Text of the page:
There is a religious significance behind the performance of the Panthi dance. The dance is performed on Maghi Purnima–birth anniversary of Guru Baba Ghasidas. There is a jaitkhamb set up for the occasion and the dancers dance around it. The zeal in the dancers can be seen through the songs that eulogize their spiritual head. Reflecting the Nirvana philosophy, the songs convey the spirit of renunciation of their Guru and the teachings of the saint poets such as Kabir, Ramdas, Dadu, etc.
The dance is performed mainly by the male dancers as it requires great flexibility and stamina and various challenging steps. The dance begins by the leader of the group singing a song with slow body movements while the rest follow him. The dancers gradually bend their torso and swing their arms and continue to do so till they get carried away by their devotion. They indulge in acrobatics and even form human pyramids as the rhythm quickens. The different formation is made by groups of men to the various rhythmic tunes played on the mandar drum and the jhanjh. It is usually the people or member of the Panthi Nritya Mandir who participate in this dance.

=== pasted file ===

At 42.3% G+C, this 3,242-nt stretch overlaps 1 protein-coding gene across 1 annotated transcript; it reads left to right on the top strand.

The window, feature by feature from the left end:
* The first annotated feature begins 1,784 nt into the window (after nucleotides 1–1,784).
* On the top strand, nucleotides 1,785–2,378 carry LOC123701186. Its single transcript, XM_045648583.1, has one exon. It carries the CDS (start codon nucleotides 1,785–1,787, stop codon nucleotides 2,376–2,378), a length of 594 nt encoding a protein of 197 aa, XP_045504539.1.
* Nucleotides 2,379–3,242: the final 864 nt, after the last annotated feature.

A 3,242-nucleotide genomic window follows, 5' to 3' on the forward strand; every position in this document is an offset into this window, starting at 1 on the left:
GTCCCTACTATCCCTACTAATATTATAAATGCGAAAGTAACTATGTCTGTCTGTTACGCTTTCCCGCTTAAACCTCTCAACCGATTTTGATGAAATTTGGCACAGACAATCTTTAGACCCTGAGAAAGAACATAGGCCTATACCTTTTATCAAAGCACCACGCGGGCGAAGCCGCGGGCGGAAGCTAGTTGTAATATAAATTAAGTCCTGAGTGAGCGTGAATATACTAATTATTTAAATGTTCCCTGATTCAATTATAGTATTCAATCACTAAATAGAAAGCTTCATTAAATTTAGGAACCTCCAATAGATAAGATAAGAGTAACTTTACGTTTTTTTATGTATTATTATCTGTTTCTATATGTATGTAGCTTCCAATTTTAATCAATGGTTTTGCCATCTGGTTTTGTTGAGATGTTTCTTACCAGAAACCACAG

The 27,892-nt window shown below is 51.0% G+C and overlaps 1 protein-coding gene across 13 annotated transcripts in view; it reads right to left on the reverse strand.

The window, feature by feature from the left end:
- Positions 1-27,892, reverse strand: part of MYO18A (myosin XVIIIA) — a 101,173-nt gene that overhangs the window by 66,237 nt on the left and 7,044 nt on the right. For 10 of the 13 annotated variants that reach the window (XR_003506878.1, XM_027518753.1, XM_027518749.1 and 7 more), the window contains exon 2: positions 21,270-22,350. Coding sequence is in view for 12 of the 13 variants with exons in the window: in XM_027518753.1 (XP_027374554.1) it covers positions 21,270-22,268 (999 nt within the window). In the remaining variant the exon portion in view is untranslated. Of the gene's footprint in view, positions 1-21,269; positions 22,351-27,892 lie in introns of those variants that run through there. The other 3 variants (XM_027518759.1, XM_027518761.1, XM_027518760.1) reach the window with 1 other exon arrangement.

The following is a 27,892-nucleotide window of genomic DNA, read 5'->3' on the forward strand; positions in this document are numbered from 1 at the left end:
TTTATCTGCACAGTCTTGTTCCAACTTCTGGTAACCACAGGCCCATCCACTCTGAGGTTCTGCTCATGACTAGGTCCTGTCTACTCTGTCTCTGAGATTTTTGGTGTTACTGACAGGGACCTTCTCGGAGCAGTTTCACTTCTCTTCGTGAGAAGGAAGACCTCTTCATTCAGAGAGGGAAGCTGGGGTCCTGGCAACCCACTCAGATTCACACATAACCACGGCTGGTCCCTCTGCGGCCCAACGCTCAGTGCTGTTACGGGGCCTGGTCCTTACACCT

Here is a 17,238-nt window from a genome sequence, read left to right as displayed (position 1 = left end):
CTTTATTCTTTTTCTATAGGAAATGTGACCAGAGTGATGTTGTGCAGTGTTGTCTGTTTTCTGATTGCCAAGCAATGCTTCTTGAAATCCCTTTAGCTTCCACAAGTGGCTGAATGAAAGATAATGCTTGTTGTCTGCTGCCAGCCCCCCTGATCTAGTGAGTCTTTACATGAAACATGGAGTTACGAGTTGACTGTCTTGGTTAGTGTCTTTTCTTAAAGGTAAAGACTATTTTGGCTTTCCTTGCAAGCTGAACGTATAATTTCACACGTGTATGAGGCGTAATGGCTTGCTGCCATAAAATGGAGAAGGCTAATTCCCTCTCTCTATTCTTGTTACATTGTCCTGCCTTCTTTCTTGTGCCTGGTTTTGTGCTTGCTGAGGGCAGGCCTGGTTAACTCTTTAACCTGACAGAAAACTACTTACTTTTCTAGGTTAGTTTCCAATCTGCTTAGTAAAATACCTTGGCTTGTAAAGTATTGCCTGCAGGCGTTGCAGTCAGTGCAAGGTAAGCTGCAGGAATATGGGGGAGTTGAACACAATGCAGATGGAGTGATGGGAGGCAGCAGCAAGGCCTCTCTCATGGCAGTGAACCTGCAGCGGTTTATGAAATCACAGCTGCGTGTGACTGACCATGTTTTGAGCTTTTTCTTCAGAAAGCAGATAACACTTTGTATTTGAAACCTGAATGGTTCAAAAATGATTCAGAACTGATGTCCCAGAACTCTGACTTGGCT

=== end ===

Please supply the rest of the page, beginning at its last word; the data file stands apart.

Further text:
Many musical instruments are used for the performance of the Panthi dance. The music of Chhatisgarh makes use of various types of drums and different techniques of drumming. The rhythm of traditional folk instruments to which the dancers mainly dance comprise of Mridanga and Jhanjh. Also, the performers occasionally dance to the loud beats of the drums.
In order to represent their happiness and enthusiasm through their performance to the viewers, the dancers wear colourful clothes and jewellery. They dress themselves in colourful traditional attires and wear minimal ornaments in accompaniment to their attire. These costumes of the performers reflect a vibrant and dynamic cultural life of the local inhabitants of the Chhatisgarh state.